He should only hang. He only survived his youth because he had his parents overmatched and lived by their protection. Their idea of punishing Butchie was to limit him to slightly less of something the rest of us couldn’t afford even a little of. He hung with kids whose fathers worked for his dad, so he was king at home and had diplomatic immunity abroad. When he got tired of playing with his stuff alone, he’d come around and break ours. He was sweaty and soft and could ruin an afternoon but we weren’t allowed to send him back home. We could ditch him. Sometimes we’d make him hide and seek and get on our bikes and go, except he’d break our stuff while we were gone. My parents had Butchie and his parents to dinner the night he got the farts at the table. Breaking news! he said the first time and got a nice laugh from his dad. Then began the reading of the encyclopedia of wind. He would not stop. Nobody could eat. Finally, his dad demanded to know what my mom had given him for snacks. She looked at Daddy and Daddy said: Well? What did you give him? I thought she might cry. We went to the living room to break my trucks. Our dads came with cigars and stood looking out the window. Butchie was trying to take the ladder off the hook-and-ladder. Nobody could stop him. Daddy told me to behave without turning around. When the painted metal truck hit him in the back of his head, I felt a sudden thrill. He snatched up Butchie by the hair and yanked him from the floor. All Butchie could do was cry and swing and, pointing, accuse me, but he was already guilty.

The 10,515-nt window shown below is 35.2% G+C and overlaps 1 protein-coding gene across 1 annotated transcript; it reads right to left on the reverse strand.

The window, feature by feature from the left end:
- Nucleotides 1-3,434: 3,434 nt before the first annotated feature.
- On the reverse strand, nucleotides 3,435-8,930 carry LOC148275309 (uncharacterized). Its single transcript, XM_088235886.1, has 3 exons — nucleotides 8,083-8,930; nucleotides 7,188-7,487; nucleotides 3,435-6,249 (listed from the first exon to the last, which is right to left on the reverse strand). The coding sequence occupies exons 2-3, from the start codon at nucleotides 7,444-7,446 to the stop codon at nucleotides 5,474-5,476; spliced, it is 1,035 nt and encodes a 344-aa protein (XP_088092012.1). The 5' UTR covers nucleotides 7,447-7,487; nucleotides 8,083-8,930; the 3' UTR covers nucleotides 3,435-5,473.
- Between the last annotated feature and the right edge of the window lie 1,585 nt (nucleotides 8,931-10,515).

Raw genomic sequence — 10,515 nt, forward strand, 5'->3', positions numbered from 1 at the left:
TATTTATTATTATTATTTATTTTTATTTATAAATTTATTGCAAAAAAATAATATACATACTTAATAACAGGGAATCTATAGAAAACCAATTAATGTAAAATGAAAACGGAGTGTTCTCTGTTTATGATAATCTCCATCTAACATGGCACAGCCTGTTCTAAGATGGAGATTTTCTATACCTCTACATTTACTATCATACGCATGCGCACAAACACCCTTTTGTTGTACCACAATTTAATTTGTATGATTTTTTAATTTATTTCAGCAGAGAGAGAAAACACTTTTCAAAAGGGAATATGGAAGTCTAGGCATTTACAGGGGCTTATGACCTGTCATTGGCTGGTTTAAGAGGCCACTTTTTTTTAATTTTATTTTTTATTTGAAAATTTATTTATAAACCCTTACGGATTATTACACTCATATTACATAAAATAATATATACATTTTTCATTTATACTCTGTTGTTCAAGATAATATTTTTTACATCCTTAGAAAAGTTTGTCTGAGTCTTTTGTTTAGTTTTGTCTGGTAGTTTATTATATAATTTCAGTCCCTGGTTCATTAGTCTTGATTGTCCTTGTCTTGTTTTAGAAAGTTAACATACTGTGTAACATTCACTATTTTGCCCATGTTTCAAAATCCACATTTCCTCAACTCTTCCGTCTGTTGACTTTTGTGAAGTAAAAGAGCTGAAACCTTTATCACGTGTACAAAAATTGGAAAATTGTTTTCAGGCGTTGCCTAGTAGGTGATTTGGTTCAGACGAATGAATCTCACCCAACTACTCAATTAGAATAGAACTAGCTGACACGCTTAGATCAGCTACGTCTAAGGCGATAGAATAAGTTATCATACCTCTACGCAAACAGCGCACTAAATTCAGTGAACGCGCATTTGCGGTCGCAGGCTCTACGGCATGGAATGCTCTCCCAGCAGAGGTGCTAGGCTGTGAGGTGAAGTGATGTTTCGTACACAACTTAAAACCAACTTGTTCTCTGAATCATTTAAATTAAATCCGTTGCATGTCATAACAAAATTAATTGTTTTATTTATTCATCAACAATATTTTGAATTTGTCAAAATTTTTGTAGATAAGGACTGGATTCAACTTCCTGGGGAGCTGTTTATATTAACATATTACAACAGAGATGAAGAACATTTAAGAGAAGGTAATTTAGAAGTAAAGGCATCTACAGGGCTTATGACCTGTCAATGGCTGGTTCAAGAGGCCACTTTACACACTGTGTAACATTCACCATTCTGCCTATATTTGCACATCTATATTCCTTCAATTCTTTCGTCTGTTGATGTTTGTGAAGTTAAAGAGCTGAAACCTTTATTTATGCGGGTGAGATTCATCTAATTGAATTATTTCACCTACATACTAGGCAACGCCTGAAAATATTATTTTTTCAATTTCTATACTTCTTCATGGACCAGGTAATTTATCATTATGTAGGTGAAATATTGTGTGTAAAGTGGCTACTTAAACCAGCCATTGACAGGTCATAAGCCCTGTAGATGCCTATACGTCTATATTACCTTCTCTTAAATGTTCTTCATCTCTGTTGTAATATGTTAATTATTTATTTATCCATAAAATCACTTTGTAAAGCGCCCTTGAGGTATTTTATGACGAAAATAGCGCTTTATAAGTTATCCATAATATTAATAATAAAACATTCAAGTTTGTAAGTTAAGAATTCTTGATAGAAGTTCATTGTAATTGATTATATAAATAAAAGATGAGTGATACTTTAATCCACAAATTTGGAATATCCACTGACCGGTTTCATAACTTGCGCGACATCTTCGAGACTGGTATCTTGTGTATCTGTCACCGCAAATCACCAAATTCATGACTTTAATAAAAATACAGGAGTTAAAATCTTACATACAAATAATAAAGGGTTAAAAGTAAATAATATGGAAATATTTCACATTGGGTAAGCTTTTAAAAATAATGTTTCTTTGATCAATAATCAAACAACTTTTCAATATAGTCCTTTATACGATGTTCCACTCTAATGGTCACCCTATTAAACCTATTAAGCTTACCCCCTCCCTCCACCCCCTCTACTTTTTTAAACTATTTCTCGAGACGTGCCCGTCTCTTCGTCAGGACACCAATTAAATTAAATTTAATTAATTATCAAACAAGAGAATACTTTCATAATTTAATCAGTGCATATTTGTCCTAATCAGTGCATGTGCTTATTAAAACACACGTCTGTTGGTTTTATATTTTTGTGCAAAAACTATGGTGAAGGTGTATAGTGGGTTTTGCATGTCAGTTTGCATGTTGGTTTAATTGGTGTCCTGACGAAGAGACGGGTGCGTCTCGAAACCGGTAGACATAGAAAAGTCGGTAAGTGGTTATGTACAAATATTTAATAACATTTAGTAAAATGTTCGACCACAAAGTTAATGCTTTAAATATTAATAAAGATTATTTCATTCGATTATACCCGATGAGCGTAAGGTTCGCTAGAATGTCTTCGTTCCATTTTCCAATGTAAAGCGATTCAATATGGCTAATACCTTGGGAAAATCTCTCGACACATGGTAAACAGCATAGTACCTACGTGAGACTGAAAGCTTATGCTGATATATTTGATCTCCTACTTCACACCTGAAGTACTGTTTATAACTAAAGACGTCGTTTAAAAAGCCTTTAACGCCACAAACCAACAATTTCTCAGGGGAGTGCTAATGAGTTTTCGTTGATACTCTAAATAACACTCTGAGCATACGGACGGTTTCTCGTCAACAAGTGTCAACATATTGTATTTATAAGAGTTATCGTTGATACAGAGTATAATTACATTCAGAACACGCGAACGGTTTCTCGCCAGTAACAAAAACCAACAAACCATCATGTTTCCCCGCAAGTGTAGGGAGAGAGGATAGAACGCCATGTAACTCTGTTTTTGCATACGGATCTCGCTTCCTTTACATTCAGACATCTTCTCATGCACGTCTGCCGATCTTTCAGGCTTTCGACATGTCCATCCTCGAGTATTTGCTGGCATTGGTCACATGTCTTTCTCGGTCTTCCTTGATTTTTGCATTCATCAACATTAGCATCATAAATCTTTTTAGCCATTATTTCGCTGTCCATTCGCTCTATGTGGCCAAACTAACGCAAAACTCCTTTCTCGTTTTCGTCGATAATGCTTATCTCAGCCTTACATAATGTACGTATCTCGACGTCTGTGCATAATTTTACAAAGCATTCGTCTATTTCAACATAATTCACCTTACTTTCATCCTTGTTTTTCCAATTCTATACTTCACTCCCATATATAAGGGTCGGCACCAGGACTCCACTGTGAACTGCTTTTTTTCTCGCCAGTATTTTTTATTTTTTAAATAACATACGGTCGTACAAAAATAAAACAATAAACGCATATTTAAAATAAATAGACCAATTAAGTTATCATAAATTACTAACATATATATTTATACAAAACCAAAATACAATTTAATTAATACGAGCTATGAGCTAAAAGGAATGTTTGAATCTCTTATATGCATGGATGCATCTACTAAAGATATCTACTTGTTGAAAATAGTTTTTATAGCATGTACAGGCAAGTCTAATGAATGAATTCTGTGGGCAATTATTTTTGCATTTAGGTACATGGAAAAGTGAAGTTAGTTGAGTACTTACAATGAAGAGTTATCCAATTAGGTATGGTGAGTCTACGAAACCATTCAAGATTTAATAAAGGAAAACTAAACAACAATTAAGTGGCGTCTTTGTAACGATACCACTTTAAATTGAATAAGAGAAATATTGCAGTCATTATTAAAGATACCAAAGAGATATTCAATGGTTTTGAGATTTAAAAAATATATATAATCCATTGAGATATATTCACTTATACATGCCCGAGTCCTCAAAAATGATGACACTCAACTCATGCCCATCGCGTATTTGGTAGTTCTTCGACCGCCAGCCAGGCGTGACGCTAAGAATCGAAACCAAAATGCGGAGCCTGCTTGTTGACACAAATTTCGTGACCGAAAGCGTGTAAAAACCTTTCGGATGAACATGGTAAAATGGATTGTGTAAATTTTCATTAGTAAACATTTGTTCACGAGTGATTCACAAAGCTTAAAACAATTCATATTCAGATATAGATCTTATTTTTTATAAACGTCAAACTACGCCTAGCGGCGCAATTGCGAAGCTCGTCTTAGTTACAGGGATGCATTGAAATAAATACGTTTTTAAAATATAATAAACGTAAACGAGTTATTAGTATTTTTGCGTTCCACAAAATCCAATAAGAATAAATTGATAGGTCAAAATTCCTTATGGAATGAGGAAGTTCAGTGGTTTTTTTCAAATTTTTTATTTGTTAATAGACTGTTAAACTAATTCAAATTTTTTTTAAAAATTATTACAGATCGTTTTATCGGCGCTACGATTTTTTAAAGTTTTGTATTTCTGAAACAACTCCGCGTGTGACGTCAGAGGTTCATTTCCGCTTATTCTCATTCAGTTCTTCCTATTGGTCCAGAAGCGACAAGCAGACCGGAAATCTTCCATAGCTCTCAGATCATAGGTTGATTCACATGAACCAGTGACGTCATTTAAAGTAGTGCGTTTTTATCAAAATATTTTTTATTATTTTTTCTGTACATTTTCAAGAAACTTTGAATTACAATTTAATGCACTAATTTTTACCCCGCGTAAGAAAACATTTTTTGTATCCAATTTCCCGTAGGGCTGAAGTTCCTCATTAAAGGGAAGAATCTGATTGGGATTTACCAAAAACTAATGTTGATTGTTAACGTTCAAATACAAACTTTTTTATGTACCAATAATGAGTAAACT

Copyright © February 17, 2008 David Hodges

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